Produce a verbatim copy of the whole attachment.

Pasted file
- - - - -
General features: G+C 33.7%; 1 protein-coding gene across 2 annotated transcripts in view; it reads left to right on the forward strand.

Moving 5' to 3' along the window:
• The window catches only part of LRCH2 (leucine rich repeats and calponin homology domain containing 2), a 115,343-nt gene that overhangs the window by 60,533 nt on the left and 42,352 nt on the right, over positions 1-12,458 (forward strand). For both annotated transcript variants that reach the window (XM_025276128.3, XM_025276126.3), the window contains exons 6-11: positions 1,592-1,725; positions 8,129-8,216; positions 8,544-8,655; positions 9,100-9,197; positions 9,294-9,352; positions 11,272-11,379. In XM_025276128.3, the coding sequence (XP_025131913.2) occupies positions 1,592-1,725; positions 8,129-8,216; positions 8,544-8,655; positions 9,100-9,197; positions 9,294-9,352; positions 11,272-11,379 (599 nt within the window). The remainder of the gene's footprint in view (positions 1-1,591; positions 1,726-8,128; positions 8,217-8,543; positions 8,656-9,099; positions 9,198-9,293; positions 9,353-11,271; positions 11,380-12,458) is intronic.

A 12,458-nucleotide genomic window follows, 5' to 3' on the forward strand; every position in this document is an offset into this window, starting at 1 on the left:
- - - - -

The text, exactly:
General features: G+C 33.7%; 1 protein-coding gene across 2 annotated transcripts in view; it reads left to right on the forward strand.

Moving 5' to 3' along the window:
• The window catches only part of LRCH2 (leucine rich repeats and calponin homology domain containing 2), a 115,343-nt gene that overhangs the window by 60,533 nt on the left and 42,352 nt on the right, over positions 1-12,458 (forward strand). For both annotated transcript variants that reach the window (XM_025276128.3, XM_025276126.3), the window contains exons 6-11: positions 1,592-1,725; positions 8,129-8,216; positions 8,544-8,655; positions 9,100-9,197; positions 9,294-9,352; positions 11,272-11,379. In XM_025276128.3, the coding sequence (XP_025131913.2) occupies positions 1,592-1,725; positions 8,129-8,216; positions 8,544-8,655; positions 9,100-9,197; positions 9,294-9,352; positions 11,272-11,379 (599 nt within the window). The remainder of the gene's footprint in view (positions 1-1,591; positions 1,726-8,128; positions 8,217-8,543; positions 8,656-9,099; positions 9,198-9,293; positions 9,353-11,271; positions 11,380-12,458) is intronic.

A 12,458-nucleotide genomic window follows, 5' to 3' on the forward strand; every position in this document is an offset into this window, starting at 1 on the left: